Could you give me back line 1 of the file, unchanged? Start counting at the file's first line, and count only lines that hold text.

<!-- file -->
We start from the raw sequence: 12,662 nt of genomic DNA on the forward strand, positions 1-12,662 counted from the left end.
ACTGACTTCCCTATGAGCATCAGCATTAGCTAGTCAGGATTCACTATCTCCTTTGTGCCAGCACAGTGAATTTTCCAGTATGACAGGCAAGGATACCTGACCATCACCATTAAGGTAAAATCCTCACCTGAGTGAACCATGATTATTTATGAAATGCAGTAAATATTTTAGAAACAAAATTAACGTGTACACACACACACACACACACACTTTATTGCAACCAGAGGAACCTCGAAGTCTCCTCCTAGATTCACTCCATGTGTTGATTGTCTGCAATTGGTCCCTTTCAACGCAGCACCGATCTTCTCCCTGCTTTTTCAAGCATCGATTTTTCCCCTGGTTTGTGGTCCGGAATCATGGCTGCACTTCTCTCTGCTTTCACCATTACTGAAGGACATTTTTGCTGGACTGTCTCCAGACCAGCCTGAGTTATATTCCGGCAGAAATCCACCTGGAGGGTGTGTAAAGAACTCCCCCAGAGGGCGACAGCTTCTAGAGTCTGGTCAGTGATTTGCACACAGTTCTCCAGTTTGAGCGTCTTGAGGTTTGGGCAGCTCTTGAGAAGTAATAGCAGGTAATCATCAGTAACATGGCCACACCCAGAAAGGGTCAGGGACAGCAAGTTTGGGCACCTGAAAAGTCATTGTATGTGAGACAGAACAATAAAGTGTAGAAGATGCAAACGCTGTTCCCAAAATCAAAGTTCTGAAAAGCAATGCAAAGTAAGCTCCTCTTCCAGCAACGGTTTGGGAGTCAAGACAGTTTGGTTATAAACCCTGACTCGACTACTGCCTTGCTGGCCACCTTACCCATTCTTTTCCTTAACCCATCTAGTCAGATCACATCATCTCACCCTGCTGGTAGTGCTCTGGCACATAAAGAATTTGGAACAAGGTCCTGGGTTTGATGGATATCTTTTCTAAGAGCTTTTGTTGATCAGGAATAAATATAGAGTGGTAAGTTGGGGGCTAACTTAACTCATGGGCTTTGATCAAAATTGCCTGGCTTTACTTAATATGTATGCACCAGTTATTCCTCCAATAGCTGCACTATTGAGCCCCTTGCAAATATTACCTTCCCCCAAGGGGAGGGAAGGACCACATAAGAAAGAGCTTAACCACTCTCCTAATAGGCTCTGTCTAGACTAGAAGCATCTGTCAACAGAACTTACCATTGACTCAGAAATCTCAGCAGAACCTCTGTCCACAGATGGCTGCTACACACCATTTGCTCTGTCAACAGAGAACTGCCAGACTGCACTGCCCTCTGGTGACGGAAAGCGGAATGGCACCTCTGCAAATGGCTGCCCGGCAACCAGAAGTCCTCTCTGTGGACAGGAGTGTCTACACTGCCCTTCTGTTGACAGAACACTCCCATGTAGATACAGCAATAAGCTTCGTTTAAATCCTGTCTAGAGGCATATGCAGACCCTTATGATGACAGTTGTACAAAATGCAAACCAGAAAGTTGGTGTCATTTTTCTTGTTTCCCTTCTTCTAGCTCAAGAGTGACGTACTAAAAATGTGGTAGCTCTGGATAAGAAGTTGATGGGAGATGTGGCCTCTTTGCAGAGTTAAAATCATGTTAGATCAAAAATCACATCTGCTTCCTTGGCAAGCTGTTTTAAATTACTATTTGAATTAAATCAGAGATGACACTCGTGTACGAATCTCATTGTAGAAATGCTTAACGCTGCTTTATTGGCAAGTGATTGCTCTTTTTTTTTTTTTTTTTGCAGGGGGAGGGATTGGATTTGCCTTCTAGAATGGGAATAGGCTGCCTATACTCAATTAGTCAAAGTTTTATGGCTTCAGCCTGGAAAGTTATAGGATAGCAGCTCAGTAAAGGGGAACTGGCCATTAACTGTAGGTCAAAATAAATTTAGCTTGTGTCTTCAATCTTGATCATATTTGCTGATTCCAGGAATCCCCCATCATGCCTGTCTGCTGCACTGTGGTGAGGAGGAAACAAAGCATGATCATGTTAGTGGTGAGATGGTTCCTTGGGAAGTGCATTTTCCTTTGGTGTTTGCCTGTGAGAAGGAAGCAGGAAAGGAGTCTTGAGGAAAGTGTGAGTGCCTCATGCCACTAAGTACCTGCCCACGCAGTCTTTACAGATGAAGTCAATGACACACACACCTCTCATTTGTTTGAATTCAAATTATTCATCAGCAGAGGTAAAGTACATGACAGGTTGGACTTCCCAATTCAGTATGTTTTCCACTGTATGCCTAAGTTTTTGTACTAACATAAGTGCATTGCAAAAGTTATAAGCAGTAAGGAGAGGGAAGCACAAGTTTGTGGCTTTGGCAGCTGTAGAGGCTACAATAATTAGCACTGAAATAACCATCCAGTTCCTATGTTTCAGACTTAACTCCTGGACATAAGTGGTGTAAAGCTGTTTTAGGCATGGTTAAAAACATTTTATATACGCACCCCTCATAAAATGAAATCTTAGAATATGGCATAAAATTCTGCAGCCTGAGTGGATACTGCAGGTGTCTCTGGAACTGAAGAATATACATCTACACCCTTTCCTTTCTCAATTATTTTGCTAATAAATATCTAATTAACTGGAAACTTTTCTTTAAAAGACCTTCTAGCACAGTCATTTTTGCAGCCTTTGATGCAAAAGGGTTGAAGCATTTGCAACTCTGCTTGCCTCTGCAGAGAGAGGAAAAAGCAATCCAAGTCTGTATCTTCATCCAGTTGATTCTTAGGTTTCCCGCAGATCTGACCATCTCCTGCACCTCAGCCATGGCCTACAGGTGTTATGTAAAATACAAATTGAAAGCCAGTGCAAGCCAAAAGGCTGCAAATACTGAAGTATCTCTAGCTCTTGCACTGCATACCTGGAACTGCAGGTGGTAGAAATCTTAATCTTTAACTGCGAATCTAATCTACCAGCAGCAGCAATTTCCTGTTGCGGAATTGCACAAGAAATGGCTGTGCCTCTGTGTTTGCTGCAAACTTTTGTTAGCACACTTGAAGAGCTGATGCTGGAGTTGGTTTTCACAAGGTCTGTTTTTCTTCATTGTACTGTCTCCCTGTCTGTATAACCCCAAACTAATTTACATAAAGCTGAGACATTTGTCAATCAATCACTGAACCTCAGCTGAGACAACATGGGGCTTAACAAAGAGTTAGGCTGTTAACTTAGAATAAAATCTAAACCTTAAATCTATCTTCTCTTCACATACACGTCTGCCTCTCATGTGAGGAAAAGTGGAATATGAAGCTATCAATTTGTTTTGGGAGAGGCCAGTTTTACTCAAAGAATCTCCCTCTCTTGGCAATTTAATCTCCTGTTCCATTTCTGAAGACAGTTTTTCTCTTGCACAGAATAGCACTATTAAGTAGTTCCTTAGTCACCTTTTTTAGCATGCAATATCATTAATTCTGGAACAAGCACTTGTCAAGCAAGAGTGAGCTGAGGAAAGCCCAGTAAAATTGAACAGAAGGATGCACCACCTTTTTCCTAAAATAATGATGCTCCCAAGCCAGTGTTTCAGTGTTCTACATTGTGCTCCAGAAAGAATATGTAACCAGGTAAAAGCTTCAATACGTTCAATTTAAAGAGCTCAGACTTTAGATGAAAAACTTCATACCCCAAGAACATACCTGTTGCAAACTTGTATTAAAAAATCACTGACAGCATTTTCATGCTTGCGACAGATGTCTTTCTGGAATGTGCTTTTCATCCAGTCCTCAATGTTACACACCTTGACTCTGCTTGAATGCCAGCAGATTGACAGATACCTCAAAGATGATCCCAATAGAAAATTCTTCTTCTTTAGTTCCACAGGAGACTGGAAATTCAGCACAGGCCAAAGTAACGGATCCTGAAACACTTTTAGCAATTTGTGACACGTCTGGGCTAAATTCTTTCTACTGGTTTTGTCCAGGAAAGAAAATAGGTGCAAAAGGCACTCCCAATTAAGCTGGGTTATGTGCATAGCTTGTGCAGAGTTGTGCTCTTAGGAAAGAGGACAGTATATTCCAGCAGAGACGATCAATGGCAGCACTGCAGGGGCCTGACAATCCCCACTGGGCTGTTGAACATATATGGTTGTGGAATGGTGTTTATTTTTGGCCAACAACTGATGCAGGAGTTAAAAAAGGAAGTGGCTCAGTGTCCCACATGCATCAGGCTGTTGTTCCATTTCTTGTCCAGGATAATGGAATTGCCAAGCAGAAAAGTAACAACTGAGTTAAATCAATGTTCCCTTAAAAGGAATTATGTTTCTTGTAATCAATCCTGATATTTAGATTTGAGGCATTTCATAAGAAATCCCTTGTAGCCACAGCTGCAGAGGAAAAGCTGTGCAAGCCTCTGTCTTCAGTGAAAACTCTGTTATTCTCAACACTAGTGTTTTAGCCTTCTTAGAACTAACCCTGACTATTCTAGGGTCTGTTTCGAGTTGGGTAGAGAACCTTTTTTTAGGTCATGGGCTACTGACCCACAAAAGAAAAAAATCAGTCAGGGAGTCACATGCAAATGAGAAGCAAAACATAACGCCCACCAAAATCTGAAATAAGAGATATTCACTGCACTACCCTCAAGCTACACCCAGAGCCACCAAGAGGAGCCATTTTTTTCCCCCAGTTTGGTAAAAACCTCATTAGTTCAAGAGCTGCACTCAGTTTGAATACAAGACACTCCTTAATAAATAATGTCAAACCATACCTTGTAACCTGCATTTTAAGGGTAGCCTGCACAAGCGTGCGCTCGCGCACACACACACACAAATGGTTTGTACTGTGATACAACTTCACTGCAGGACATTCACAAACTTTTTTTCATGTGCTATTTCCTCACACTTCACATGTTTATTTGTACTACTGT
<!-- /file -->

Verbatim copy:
We start from the raw sequence: 12,662 nt of genomic DNA on the forward strand, positions 1-12,662 counted from the left end.